Are you a Netflix subscriber? Are you in the market for some side-splitting laughs from the streaming service? If the answer to both those questions is yes, scroll down and feast your eyes on this article, where we’ve compiled the best comedy films on Netflix from the streaming service’s current crop.
From biting satires to heart-warming rom-coms, they’re all here – and be sure to check back regularly for updates, as new films arrive on Netflix all the time. Oh, and if you’re more interested in funny TV series than funny films, don’t worry: we’ve also got a list of those too: The best comedy TV shows on Netflix.
The Unbearable Weight of Massive Talent
Nicolas Cage plays himself (or more accurately an alternative-reality version of himself) in an action-comedy that looks over the great man’s career and popular persona with a distinctly postmodern eye.
Failing to land the meaty parts he thinks he deserves and feeling his relationship with his teenage daughter getting more and more strained, Cage (the character) decides to retire from acting, but not before taking one last paycheque role: real-life guest of honour at the birthday party of a wealthy superfan (Pedro Pascal, clearly having a great time). Accompanied by the ghost of his digitally de-aged younger self (we told you it was postmodern), he heads to the Mediterranean for a final big payday, dejected and resigned to a life out of the spotlight – only to find himself in the middle of a kidnapping plot. Cue the bullets, fist fights and deranged one-liners we’ve learned to expect from the great man.
Directed by Brass Eye creator Chris Morris, who co-wrote it with Peep Show’s Sam Bain and Jesse Armstrong, this 2010 jihadi-themed satire is still disturbingly relevant (and extremely funny) today.
Like the bumbling, corrupt politicians in Bain and Armstrong’s In the Loop, the titular lions are bigoted buffoons who stubbornly cling to an extreme belief (suicide bombing ‘moderates’ in this case) despite mounting evidence of their idiocy and their agenda’s contradictions.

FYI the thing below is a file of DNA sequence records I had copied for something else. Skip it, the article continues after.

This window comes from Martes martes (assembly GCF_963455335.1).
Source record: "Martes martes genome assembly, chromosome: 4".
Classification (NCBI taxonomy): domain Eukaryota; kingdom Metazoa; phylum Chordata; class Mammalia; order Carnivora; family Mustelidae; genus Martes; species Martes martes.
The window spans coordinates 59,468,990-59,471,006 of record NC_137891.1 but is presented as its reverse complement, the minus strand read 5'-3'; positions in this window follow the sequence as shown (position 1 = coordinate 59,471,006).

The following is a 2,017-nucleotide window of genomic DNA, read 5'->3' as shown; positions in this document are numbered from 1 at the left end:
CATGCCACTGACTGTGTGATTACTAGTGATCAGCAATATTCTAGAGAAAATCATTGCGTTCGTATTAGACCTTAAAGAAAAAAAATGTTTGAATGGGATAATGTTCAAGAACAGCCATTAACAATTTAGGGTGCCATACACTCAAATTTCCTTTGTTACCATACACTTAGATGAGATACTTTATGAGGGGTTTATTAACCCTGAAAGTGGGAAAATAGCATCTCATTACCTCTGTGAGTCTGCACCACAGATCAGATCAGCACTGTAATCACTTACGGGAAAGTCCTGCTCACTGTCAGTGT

Four Lions is well worthy of its frequent billing as a terrorism equivalent of This Is Spinal Tap, but it’s not just about the gags. Morris spent years researching British Islamists, and their depiction here (confused, misguided and easily led losers) is likely far more accurate than the media’s portrayal of them as evil masterminds.
Mistake Bridesmaids as just another so-called chick flick at your peril. Yes, at its core it’s a romantic comedy focused on the sweet but awkward ‘will they, won’t they’ interactions between heroine Kristen Wiig and dorky love interest Chris O’Dowd, but it offers so much more.
Riotously lewd jokes, well-executed toilet humour and offbeat distractions provided by the likes of Matt Lucas, Rebel Wilson and Melissa McCarthy make for some genuinely hilarious moments, and the film’s warm interrogation of the themes of friendship, love and marriage is adeptly delivered by the ensemble cast and director Paul Feig. Come to think of it, this might be the last great rom-com ever made.
As Good as it Gets
Offering all the hallmarks of a typical 90s rom-com (New York setting, odd-couple matchup, gay best friend and romance novelist protagonist), As Good as It Gets immediately sets itself apart by making its main character a truly horrible person.
Melvin Udall (Jack Nicholson) is a reclusive OCD-addled writer who goes beyond grouchy. Racist, sexist, homophobic and unnecessarily rude to anyone he encounters, he finds himself drawn to Helen Hunt’s waitress, a struggling single mother and one of the few people who pushes back against his needling. When his artist neighbour (Greg Kinnear) is viciously beaten up, he also enters his orbit – and gradually these new forces start to worry away at our antihero’s selfish, misanthropic worldview.
Fantastic Mr. Fox
A stop-motion Wes Anderson film based on Roald Dahl’s beloved novel about a rural fox outwitting three wicked farmers, Fantastic Mr. Fox manages to marry the two artists’ oeuvres far better than you might imagine. The animation and sets are glorious, and Anderson’s visual style works just as well with models as it does with people, while his script breathes new life and humour into Dahl’s book while keeping its themes and essence largely intact. It’s a film both kids and grown-ups will adore, and features a great vocal performance from George Clooney in the title role.
Zombieland hits the ground running with a refreshingly self-aware opening credits sequence laying out the ground rules for survival in a post-apocalyptic, undead-infested America.
Jesse Eisenberg’s lily-livered Columbus stays alive by following those rules to the letter, while his travelling companion Tallahassee (Woody Harrelson) is a reckless killing machine on a quest for the last remaining Twinkie. Sharp, witty and blessed with one of the most memorable cameo appearances ever, this is a zombie movie with braaaaiins.
Don’t Look Up
Adam McKay’s blackly comedic take on the apocalypse has divided critics, but we think it’s a perfectly serviceable satire with a frighteningly salient point: that the divided, easily distracted and inward-looking world we live in currently is simply not fit to deal with any genuinely huge issues it might face.